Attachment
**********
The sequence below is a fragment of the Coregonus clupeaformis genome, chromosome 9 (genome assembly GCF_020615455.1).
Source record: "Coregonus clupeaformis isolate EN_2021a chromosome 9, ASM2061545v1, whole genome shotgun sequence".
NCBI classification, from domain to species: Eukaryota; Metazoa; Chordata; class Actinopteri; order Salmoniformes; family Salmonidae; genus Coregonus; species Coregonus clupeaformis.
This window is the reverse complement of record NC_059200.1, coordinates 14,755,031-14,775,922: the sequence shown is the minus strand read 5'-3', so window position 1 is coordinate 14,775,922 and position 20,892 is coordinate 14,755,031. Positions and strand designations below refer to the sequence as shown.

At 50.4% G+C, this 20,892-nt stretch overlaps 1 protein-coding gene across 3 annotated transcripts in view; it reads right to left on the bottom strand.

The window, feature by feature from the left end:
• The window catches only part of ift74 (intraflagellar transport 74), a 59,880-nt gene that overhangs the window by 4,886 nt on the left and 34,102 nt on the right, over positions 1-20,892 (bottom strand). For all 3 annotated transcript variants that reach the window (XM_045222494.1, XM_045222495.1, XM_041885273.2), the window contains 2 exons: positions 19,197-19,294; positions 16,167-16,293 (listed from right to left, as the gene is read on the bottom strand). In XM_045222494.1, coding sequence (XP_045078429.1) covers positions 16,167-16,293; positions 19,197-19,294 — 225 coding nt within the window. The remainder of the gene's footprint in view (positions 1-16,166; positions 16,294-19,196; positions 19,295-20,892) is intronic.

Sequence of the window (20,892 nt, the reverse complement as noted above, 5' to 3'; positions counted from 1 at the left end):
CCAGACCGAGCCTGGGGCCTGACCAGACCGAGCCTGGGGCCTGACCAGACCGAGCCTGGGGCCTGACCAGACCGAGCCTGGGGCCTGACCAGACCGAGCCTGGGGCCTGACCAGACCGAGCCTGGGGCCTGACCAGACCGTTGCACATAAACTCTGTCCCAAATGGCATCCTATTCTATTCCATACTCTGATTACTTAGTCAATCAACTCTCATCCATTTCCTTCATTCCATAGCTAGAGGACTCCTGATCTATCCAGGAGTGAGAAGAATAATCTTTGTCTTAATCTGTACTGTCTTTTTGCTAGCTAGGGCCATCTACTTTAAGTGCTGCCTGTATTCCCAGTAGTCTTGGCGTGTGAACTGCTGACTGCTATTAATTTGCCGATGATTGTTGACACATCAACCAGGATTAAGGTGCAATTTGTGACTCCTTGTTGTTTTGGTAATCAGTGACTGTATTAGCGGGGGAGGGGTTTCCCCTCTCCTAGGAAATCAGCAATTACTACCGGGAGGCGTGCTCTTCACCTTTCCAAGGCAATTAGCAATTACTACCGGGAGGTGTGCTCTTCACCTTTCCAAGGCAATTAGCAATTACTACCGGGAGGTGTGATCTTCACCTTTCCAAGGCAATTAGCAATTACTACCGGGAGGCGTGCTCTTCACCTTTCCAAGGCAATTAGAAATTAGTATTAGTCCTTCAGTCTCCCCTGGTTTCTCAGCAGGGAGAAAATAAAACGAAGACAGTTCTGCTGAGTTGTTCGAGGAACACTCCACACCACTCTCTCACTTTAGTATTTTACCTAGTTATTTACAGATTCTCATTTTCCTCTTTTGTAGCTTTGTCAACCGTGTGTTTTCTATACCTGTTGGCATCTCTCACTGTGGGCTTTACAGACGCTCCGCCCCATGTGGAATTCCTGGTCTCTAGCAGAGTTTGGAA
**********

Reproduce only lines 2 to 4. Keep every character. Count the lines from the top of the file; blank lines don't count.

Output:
Source record: "Coregonus clupeaformis isolate EN_2021a chromosome 9, ASM2061545v1, whole genome shotgun sequence".
NCBI classification, from domain to species: Eukaryota; Metazoa; Chordata; class Actinopteri; order Salmoniformes; family Salmonidae; genus Coregonus; species Coregonus clupeaformis.
This window is the reverse complement of record NC_059200.1, coordinates 14,755,031-14,775,922: the sequence shown is the minus strand read 5'-3', so window position 1 is coordinate 14,775,922 and position 20,892 is coordinate 14,755,031. Positions and strand designations below refer to the sequence as shown.